UK

David Bolam freed: Libya hostage's release welcomed

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Media captionIn a video posted online in August, Mr Bolam appealed to Prime Minister David Cameron to secure his release, as Richard Galpin reports

The release of a British teacher held hostage in Libya since May has been welcomed after he returned to the UK.

David Bolam was "safe and well" after his release, the Foreign Office said.

Shropshire MP Philip Dunne said he was "absolutely delighted that David Bolam has returned home to his family in Craven Arms" and the UK's ambassador to Libya also said he was delighted.

It is thought the 63-year-old's release was secured by local political factions and that money changed hands.

Mr Bolam's kidnapping had not been reported at the request of the Foreign Office and his family.

Image copyright Ged O'Connor Challis
Image caption Mr Bolam was vice-principal at the International School Benghazi when he was kidnapped

Ambassador Michael Aron tweeted: "Delighted Benghazi Head Teacher David Bolam has been released after over 4 months in captivity."

Mr Dunne, a defence minister, said he had been in touch with Mr Bolam's family during his ordeal.

He added: "David is a dedicated English teacher who had returned to Benghazi to help rebuild the international school of which he was a director, after he had been evacuated during the Arab Spring.‎

"He was trying to help young people in Libya gain a good education."

Video plea

Mr Bolam, who flew back to the UK on Thursday night, had been working in Libya for seven years.

He was seized by gunmen in May at a checkpoint in Benghazi.

He had appeared in a video posted online on 28 August published by a group calling itself the Army of Islam.

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Media captionWhy was Mr Bolam freed? Counter-terrorism expert Dr Evan Lawrence explains

Wearing a white T-shirt and sitting in a concrete room, he appealed to Prime Minister David Cameron to secure his release.

He said he was in good health and had been held "a very long time".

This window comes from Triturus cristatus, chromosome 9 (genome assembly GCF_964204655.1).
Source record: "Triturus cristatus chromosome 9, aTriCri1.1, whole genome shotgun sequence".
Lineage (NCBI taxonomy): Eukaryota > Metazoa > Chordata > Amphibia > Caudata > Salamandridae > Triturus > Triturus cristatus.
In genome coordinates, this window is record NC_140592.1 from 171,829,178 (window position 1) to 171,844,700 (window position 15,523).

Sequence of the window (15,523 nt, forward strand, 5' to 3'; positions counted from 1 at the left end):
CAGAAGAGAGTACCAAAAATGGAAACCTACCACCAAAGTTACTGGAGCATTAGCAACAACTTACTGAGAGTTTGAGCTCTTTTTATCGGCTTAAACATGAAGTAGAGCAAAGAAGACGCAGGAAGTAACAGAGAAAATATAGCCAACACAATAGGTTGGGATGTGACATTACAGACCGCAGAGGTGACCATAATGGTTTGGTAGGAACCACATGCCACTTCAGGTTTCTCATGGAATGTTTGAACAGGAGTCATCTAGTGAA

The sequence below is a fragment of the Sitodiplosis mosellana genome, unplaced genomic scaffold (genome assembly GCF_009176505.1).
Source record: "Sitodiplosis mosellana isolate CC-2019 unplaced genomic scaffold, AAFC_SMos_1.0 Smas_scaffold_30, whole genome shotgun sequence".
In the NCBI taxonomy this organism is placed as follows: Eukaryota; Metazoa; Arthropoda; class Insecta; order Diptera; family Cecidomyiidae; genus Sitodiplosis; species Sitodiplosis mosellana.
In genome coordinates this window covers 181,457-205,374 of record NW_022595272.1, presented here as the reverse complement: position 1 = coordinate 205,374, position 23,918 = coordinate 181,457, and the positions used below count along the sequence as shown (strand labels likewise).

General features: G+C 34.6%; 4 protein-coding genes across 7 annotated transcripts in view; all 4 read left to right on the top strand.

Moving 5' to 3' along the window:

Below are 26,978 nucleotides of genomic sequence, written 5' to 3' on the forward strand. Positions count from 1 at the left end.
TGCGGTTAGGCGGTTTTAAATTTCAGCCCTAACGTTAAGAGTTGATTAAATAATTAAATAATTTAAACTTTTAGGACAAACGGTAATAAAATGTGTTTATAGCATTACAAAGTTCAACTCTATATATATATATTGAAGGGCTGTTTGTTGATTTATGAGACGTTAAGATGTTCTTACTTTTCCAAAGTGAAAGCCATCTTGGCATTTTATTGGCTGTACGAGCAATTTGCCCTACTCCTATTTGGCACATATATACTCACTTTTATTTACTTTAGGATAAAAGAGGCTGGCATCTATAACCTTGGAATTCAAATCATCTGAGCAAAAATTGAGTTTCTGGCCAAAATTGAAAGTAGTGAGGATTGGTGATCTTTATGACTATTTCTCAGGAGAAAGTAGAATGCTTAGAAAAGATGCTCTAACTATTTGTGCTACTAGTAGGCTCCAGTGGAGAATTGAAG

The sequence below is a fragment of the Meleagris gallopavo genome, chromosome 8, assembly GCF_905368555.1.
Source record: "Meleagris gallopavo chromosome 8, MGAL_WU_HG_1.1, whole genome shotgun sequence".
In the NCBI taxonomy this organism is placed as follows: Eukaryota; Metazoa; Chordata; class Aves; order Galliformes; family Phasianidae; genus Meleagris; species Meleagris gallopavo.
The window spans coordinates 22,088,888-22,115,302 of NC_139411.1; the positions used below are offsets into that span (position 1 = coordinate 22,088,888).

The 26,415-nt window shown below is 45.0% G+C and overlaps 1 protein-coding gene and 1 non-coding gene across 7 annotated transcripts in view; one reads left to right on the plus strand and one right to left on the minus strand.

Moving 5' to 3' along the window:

BBC world affairs correspondent Caroline Hawley said she understood demands for a ransom had been made to the school and that money was handed over to secure his release.

She said it was "unclear" how much money was paid and who paid it, but the Foreign Office was not involved in the negotiations.

Benghazi - where the uprising against Muammar al-Gaddafi began - is now a chaotic place "where Islamist militias and criminal gangs abound," she added.

News of Mr Bolam's release comes after a number of hostages held by Islamic State (IS) in Syria and Iraq were killed.

In recent weeks, IS has released videos showing the apparent beheading of two US journalists, James Foley and Steven Sotloff, and British aid workers David Haines and Alan Henning.

Image copyright PA/BBC
Image caption Britons Alan Henning and David Haines were killed by Islamic State militants

Charlie Cooper of counter-extremism think tank the Quilliam Foundation said the difference between the treatment of Mr Bolam and Mr Henning was "indicative of the huge difference between other jihadist groups and Islamic State".

He told BBC Breakfast: "Islamic State is profoundly more extreme in its outlook and in its ideological motivations."

'Massive gunfight'

A Foreign Office spokeswoman said: "We are glad that David Bolam is safe and well after his ordeal, and that he has been reunited with his family.

"We have been supporting his family since he was taken."

Ged O'Connor Challis taught at the international school along with his wife Siobhan until December 2013, so had left by the time Mr Bolam was abducted in May.

He said he had spoken to Mr Bolam on the phone on the morning he was kidnapped, and school staff later said "one of the local militias had grabbed David as he went out shopping".

Mr O'Connor Challis, who now lives in Manchester, said Mr Bolam stayed in Libya when other staff left because he "believed in what he was doing".

"He is single-minded and stubborn," he said.

"He is a very bright person. He is an English teacher - one of the best I have ever met."

Teachers had wanted to stay at the school, Mr O'Connor Challis said, but a "massive gunfight" in November 2013 and the fatal shooting of teacher Ronnie Smith in December were part of growing violence which convinced many to leave.

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